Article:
Yunnan protects its wild side
Elephants, peafowl and elusive maples given the chance to thrive in China's most biodiverse province
According to the fifth Global Biodiversity Outlook report, biodiversity is declining at an unprecedented and intensifying rate. As the most biodiverse province in China, southwestern Yunnan is sharing its conservation strategy on the international stage.
Seventeen years after the province first introduced the concept of Species with Extremely Small Populations (SESP), Yunnan showcased its achievements in conservation on Dec 16 at a side event of the 15th meeting of the Conference of the Parties (COP15) to the UN Convention on Biological Diversity in Montreal, Canada.
"We will forever lose the opportunity for future development brought by some species if they go extinct," says Yang Hua, an official with the provincial forestry and grassland administration.
SESP was put forward by the province in 2005, as a concept to denote species that were found to be restricted in their geographic distribution and which showed weak population growth.
Ever since then, the province's conservation efforts have helped the population of Asian elephants reach around 360, and that of black-and-white snub-nosed monkeys is now 3,800.
Sun Weibang, director of the Kunming Botanical Garden, under the Kunming Institute of Botany of the Chinese Academy of Sciences, said that, during a decade of continuous development, Plant Species with Extremely Small Populations (PSESP), a term derived from SESP, was applied as a conceptual model to conserve native plants in countries such as Italy, Russia, Mexico, and Iraq.
To conserve animal SESP, project developers were asked to involve animal habitats in their planning decisions by undertaking measures such as setting up ecological corridors, and building bridges and tunnels to facilitate the dispersal of animals.
One of the most iconic animals in the province, the green peafowl is listed as an endangered species on the International Union for Conservation of Nature's Red List, due to the rapid decline of its population, which stands at 600 in the province.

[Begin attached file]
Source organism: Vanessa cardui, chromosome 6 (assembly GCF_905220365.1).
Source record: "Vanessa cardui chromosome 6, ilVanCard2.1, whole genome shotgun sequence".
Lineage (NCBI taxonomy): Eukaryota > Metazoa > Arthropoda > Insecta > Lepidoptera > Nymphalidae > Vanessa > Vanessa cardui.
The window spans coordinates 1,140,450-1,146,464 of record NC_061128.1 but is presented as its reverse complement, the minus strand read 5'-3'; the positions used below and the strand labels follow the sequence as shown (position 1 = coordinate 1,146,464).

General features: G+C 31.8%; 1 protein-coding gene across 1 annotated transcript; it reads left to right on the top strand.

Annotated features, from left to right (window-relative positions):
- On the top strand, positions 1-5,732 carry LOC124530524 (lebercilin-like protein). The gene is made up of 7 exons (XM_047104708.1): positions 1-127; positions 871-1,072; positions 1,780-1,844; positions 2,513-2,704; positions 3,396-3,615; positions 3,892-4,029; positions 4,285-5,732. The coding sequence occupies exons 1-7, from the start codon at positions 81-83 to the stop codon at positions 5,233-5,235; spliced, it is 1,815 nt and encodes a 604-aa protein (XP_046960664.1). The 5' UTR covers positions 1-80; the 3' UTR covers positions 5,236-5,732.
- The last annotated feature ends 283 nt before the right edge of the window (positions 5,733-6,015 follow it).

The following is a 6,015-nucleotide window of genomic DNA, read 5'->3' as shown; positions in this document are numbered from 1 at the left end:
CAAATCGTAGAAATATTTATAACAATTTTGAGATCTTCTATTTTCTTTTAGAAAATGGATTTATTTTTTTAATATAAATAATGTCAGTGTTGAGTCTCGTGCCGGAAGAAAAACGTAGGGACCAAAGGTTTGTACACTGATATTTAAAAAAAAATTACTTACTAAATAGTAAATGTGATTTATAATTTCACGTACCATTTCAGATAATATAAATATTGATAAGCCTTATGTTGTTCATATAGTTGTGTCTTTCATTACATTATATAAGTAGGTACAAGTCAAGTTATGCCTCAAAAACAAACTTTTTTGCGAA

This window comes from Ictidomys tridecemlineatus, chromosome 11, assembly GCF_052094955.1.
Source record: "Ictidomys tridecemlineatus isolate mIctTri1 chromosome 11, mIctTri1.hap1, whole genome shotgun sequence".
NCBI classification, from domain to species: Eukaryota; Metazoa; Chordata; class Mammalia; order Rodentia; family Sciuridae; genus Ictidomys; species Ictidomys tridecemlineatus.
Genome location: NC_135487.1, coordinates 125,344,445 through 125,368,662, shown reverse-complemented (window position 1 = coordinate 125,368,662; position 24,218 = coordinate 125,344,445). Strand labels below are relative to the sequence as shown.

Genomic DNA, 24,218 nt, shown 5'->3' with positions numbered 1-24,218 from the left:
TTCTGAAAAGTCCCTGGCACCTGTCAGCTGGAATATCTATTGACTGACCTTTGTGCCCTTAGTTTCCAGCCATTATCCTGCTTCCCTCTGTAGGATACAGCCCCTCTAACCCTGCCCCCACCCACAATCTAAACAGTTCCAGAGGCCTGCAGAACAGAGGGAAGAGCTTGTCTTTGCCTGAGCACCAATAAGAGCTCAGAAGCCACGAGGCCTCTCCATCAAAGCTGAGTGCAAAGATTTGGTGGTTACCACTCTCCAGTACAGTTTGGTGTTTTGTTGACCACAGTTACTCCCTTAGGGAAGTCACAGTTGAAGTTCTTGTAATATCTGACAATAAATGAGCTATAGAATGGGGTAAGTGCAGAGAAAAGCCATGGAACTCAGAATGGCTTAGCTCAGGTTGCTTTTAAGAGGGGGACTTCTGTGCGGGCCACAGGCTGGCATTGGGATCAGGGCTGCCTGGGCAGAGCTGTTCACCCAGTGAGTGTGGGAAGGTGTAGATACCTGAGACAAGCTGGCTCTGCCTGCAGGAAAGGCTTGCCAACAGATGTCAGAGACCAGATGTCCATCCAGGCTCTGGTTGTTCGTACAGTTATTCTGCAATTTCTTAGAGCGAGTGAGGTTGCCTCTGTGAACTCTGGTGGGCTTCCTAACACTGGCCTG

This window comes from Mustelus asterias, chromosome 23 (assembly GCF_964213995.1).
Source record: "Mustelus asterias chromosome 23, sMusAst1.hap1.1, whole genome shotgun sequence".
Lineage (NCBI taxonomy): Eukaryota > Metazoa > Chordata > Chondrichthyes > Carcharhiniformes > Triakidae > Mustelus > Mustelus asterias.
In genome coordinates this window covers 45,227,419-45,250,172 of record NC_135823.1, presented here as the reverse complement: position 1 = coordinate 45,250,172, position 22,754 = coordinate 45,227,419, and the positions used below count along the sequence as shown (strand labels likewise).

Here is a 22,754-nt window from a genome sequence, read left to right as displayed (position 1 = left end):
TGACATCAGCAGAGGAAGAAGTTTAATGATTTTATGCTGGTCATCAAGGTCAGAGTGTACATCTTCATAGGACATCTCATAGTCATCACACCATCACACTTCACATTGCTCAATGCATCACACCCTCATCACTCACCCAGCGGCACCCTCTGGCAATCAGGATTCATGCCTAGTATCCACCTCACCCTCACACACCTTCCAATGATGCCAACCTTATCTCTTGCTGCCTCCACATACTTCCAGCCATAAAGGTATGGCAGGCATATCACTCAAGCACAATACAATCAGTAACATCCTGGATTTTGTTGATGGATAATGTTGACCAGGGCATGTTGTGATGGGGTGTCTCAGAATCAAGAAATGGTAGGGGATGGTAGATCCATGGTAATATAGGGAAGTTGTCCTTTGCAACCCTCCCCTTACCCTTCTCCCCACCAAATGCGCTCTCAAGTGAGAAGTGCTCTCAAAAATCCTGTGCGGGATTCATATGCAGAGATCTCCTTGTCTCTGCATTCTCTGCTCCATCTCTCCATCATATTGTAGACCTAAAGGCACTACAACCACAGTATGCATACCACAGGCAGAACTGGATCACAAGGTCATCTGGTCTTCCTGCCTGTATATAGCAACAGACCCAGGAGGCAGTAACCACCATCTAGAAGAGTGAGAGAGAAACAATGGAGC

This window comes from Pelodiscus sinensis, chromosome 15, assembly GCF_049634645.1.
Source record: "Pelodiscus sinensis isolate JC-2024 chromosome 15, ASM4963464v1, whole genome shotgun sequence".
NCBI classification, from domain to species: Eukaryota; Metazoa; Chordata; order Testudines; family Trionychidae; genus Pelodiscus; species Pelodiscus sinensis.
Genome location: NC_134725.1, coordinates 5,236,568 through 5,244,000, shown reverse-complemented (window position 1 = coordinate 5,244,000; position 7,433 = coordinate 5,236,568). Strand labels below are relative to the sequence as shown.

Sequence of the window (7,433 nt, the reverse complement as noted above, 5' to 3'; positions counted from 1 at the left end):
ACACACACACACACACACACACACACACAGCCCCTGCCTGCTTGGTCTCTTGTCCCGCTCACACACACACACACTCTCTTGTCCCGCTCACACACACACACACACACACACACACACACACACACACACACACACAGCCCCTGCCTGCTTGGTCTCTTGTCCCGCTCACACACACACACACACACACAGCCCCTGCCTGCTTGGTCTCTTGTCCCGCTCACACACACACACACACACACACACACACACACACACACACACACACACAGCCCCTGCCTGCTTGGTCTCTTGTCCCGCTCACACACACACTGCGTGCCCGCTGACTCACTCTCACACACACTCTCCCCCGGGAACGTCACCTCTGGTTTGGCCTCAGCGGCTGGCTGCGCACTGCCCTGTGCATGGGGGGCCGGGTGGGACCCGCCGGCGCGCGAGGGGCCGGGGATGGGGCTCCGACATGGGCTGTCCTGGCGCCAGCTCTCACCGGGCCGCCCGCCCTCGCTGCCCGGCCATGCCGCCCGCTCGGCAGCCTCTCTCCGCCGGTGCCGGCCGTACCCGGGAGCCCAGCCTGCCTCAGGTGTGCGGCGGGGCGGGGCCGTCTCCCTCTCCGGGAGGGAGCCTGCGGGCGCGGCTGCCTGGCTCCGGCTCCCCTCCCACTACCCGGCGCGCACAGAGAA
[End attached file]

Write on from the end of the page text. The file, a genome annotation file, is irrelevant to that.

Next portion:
In December 2020, the Yunnan High People's Court ruled that the construction of a hydropower station on the Jiasa River should be suspended as it posed a possible threat to the habitat of green peafowl in the Konglonghe Nature Reserve in Shuangbai county, Chuxiong Yi autonomous prefecture.
The Yunnan case involving the green peafowl was the first such case of public interest litigation in China.
The Asian elephant, which is also under protection as a SESP, saw a "baby boom" in nearly every elephant herd during recent years, demonstrating the success of China's arduous protection efforts — especially important given that the population of the Asian elephant is showing a declining trend globally.
To elevate its conservation efforts, the province developed monitoring and early-warning systems for the giant creature by synchronizing information collected by methods such as infrared cameras, video monitoring and satellite positioning, and visualizing them on a specific mobile phone app installed on the phones of villagers living nearby.
Currently, there are 11 nature reserves for Asian elephants, covering an area of nearly 5,100 square kilometers, and the province has established around 800 hectares of "food stores" for elephants, said Wan Yong, director of the provincial forestry and grassland administration.
According to Wan, the Xishuangbanna Asian Elephant Rescue and Breeding Center has rescued 30 trapped, injured, or sick wild elephants in the past 20 years. China has also set up cooperative mechanisms, sharing conservation knowledge and technical training with neighboring countries such as Laos.
A tree reborn
After years of practice, Yunnan has formulated specific technical guidance for PSESP conservation, including methods such as in-situ, ex-situ, and near-situ conservation.
Before 2016, only five Acer yangbiense — a rare species of maple — had been discovered in Yunnan. They were found in 2001 by a PhD student from the Kunming Institute of Botany, Chinese Academy of Sciences.
At that time, only two of the discovered samples were able to propagate, so the new species was subsequently included as one of the 20 endangered species that require immediate protection in the province's conservation plan for SESP.
The nearby Malutang village was approached for assistance in the Acer yangbiense rescue efforts, and the village chief was tasked with ensuring protection for this plant.
With the help of the village chief, researchers from the botany institute were able to make a scientific breakthrough — they managed to artificially breed over 1,600 seedlings.
By analyzing the genetic diversity of the artificially-germinated seedlings and the five wild plants, researchers noted that even though all the seedlings were propagated from one of the five wild plants, there was pollen present from plants other than the five plants they had discovered.
Researchers thus expanded their search for more wild Acer yangbiense, and found 572 wild plants in 2016.
With the aid of the new plants, a total of 50,000 new seedlings were successfully reproduced.
"There is no doubt that our rescue effort has demonstrated effective coordination among relevant authorities, research institutes, and local communities," said Sun.
Acer yangbiense, a rare species of maple. [Photo/Xinhua]